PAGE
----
# The Algorithm Structure Design Space in Parallel Programming

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This chapter will help you, the algorithm designer, to leave the parallel algorithm design abstract enough to support portability while ensuring that it can eventually be implemented effectively for the parallel systems on which it will be executed.
This chapter is from the book

### This chapter is from the book 

• 4.1 INTRODUCTION

• 4.2 CHOOSING AN ALGORITHM STRUCTURE PATTERN

• 4.3 EXAMPLES

• 4.4 THE TASK PARALLELISM PATTERN

• 4.5 THE DIVIDE AND CONQUER PATTERN

• 4.6 THE GEOMETRIC DECOMPOSITION PATTERN

• 4.7 THE RECURSIVE DATA PATTERN

• 4.8 THE PIPELINE PATTERN

• 4.9 THE EVENT-BASED COORDINATION PATTERN

## 4.1 INTRODUCTION

The first phase of designing a parallel algorithm consists of analyzing the problem to identify exploitable concurrency, usually by using the patterns of the Finding Concurrency design space. The output from the Finding Concurrency design space is a decomposition of the problem into design elements:

• A data decomposition that identifies data local to each task

• A way of grouping tasks and ordering the groups to satisfy temporal constraints

• An analysis of dependencies among tasks

These elements provide the connection from the Finding Concurrency design space to the Algorithm Structure design space. Our goal in the Algorithm Structure design space is to refine the design and move it closer to a program that can execute tasks concurrently by mapping the concurrency onto multiple UEs running on a parallel computer.

Of the countless ways to define an algorithm structure, most follow one of six basic design patterns. These patterns make up the Algorithm Structure design space. An overview of this design space and its place in the pattern language is shown in Fig. 4.1.

Figure 4.1 Overview of the Algorithm Structure design space and its place in the pattern language

The key issue at this stage is to decide which pattern or patterns are most appropriate for the problem.

First of all, we need to keep in mind that different aspects of the analysis can pull the design in different directions; one aspect might suggest one structure while another suggests a different structure. In nearly every case, however, the following forces should be kept in mind.

• Efficiency. It is crucial that a parallel program run quickly and make good use of the computer resources.

• Simplicity. A simple algorithm resulting in easy-to-understand code is easier to develop, debug, verify, and modify.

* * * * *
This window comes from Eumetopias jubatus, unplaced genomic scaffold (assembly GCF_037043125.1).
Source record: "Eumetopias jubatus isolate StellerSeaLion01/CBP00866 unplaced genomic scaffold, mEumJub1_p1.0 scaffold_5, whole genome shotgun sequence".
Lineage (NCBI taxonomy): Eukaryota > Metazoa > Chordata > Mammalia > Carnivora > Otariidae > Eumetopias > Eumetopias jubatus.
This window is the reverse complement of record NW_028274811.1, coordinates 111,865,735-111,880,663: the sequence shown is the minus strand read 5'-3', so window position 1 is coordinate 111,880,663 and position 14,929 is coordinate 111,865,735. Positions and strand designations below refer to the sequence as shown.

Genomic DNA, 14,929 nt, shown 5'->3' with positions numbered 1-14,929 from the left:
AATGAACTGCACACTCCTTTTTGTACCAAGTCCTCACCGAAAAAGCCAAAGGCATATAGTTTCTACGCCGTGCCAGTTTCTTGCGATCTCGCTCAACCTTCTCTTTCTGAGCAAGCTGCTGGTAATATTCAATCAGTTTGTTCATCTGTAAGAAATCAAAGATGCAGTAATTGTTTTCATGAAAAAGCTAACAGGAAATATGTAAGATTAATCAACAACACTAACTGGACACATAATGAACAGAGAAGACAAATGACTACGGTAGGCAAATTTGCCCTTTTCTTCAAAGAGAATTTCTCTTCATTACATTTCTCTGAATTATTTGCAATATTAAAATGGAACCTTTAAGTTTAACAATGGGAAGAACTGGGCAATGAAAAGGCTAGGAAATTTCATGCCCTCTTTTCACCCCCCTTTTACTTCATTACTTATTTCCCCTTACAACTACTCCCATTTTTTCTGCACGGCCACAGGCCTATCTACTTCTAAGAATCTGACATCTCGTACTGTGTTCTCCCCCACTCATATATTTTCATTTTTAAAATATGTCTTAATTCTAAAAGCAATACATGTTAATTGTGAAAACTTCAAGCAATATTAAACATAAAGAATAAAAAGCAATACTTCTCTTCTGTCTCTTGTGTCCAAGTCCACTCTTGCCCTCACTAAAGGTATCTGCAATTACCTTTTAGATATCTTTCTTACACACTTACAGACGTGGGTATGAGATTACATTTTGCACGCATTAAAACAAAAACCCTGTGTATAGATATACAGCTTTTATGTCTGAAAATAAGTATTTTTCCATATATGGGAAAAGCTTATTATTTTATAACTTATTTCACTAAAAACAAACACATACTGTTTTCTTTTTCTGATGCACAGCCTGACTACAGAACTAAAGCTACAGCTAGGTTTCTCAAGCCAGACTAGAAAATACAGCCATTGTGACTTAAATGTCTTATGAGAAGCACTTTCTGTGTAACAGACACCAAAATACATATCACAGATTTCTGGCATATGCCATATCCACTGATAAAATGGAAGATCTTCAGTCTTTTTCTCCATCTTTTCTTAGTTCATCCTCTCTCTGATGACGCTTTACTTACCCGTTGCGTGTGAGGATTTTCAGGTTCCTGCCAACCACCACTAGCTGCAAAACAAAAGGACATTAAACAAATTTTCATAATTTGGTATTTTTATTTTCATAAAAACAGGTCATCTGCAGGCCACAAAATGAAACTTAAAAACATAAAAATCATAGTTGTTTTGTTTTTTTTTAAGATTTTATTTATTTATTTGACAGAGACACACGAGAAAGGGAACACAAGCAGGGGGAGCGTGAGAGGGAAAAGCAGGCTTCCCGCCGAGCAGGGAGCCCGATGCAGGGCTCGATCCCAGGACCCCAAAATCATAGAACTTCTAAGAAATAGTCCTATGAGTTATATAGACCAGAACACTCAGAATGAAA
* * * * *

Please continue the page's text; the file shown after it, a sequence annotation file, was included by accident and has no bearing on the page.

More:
• Portability. Ideally, programs should run on the widest range of parallel computers. This will maximize the "market" for a particular program. More importantly, a program is used for many years, while any particular computer system is used for only a few years. Portable programs protect a software investment.

• Scalability. Ideally, an algorithm should be effective on a wide range of numbers of processing elements (PEs), from a few up to hundreds or even thousands.

These forces conflict in several ways, however.

Efficiency conflicts with portability: Making a program efficient almost always requires that the code take into account the characteristics of the specific system on which it is intended to run, which limits portability. A design that makes use of the special features of a particular system or programming environment may lead to an efficient program for that particular environment, but be unusable for a different platform, either because it performs poorly or because it is difficult or even impossible to implement for the new platform.

Efficiency also can conflict with simplicity: For example, to write efficient programs that use the Task Parallelism pattern, it is sometimes necessary to use complicated scheduling algorithms. These algorithms in many cases, however, make the program very difficult to understand.

Thus, a good algorithm design must strike a balance between (1) abstraction and portability and (2) suitability for a particular target architecture. The challenge faced by the designer, especially at this early phase of the algorithm design, is to leave the parallel algorithm design abstract enough to support portability while ensuring that it can eventually be implemented effectively for the parallel systems on which it will be executed.